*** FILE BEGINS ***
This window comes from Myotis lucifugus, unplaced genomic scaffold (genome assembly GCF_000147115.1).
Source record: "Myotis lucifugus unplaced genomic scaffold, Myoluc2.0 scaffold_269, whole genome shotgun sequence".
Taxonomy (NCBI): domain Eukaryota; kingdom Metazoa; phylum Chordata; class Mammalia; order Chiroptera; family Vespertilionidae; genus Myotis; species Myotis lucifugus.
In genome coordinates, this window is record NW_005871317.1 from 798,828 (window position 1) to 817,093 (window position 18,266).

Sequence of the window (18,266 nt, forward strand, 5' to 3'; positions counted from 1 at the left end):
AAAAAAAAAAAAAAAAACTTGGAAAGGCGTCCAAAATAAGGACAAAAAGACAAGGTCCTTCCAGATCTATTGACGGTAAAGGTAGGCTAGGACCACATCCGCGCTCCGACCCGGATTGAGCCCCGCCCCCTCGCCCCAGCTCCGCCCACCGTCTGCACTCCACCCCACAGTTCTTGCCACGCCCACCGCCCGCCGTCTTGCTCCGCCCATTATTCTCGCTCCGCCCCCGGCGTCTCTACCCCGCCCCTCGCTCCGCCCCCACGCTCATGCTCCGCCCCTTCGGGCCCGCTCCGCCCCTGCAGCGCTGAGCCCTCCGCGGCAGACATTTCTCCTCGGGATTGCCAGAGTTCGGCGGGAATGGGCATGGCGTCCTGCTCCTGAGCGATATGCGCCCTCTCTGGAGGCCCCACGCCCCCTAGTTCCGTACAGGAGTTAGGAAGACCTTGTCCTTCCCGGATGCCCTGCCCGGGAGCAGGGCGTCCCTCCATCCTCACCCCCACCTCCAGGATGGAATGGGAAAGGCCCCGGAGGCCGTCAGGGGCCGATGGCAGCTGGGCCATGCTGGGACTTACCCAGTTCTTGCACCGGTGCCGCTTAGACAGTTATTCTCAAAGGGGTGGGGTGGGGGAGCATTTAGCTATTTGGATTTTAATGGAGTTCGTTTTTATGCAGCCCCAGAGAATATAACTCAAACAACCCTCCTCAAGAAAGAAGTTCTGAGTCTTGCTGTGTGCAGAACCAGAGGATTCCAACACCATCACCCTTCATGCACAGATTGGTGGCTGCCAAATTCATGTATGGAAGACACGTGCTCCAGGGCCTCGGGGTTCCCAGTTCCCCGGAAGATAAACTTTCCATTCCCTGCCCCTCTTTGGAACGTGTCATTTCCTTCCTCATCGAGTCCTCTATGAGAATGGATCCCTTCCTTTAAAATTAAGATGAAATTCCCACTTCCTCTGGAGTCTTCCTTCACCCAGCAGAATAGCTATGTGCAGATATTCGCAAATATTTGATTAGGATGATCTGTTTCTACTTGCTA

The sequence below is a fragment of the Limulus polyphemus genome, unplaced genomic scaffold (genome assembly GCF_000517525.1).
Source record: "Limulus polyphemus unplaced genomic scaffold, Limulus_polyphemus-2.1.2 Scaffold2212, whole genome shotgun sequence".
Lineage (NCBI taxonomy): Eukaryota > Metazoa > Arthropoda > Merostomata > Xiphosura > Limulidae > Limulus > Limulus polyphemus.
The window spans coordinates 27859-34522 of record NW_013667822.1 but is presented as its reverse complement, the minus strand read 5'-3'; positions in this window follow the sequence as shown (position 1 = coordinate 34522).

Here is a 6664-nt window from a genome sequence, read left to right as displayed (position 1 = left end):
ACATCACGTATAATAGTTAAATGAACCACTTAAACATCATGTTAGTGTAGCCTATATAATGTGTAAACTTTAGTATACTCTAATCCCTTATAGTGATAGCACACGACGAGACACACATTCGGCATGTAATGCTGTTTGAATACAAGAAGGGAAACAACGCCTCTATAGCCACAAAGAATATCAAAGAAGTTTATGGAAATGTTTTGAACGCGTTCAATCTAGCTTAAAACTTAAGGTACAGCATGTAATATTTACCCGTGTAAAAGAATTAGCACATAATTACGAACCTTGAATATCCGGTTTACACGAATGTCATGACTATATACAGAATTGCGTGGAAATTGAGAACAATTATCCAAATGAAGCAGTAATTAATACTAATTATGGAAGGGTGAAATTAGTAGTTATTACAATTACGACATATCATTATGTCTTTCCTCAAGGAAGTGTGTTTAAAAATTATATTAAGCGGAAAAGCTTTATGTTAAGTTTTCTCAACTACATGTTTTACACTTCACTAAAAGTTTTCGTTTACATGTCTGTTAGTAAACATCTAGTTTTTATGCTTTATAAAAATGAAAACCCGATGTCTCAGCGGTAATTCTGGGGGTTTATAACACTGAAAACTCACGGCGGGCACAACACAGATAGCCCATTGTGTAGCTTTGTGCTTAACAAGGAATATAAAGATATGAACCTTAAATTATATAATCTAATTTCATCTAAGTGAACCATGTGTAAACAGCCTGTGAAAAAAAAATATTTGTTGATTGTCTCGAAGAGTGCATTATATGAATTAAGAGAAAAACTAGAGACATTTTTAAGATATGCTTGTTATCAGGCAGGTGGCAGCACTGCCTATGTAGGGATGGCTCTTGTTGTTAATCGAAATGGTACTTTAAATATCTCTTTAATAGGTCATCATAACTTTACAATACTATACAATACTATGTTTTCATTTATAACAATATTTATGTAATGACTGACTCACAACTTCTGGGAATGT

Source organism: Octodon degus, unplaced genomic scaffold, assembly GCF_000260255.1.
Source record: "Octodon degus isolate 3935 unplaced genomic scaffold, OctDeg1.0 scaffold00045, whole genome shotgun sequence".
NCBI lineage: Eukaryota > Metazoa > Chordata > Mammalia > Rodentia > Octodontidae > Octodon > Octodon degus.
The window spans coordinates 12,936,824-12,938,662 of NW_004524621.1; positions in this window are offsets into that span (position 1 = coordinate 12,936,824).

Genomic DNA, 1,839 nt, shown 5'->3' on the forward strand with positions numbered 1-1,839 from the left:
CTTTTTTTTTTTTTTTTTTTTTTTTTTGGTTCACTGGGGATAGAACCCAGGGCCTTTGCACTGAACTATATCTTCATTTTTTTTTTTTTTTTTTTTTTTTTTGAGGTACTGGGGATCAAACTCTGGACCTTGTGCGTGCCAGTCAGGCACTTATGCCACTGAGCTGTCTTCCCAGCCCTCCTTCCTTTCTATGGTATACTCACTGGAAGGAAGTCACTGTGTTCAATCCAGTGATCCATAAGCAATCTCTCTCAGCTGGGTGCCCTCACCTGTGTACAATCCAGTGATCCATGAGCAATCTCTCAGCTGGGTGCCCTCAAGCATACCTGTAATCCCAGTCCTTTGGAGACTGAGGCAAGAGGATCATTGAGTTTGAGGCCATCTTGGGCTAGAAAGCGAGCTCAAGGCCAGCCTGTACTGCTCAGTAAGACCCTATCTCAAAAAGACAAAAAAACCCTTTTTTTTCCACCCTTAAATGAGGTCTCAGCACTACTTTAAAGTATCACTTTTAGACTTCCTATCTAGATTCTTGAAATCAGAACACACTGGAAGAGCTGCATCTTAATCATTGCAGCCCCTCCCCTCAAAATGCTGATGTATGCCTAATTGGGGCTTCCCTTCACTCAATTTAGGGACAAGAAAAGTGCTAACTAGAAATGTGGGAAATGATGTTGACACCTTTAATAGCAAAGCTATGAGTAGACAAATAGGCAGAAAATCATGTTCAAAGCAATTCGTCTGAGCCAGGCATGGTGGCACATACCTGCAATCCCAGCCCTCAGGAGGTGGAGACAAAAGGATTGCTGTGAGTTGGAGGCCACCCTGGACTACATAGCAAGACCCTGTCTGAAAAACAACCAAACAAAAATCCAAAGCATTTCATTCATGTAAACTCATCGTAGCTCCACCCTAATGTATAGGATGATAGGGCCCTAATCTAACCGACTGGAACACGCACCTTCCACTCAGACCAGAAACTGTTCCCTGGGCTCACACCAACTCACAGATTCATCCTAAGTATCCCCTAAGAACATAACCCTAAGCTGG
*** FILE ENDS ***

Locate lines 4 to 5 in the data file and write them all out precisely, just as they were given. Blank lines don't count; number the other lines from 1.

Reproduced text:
In genome coordinates, this window is record NW_005871317.1 from 798,828 (window position 1) to 817,093 (window position 18,266).

Sequence of the window (18,266 nt, forward strand, 5' to 3'; positions counted from 1 at the left end):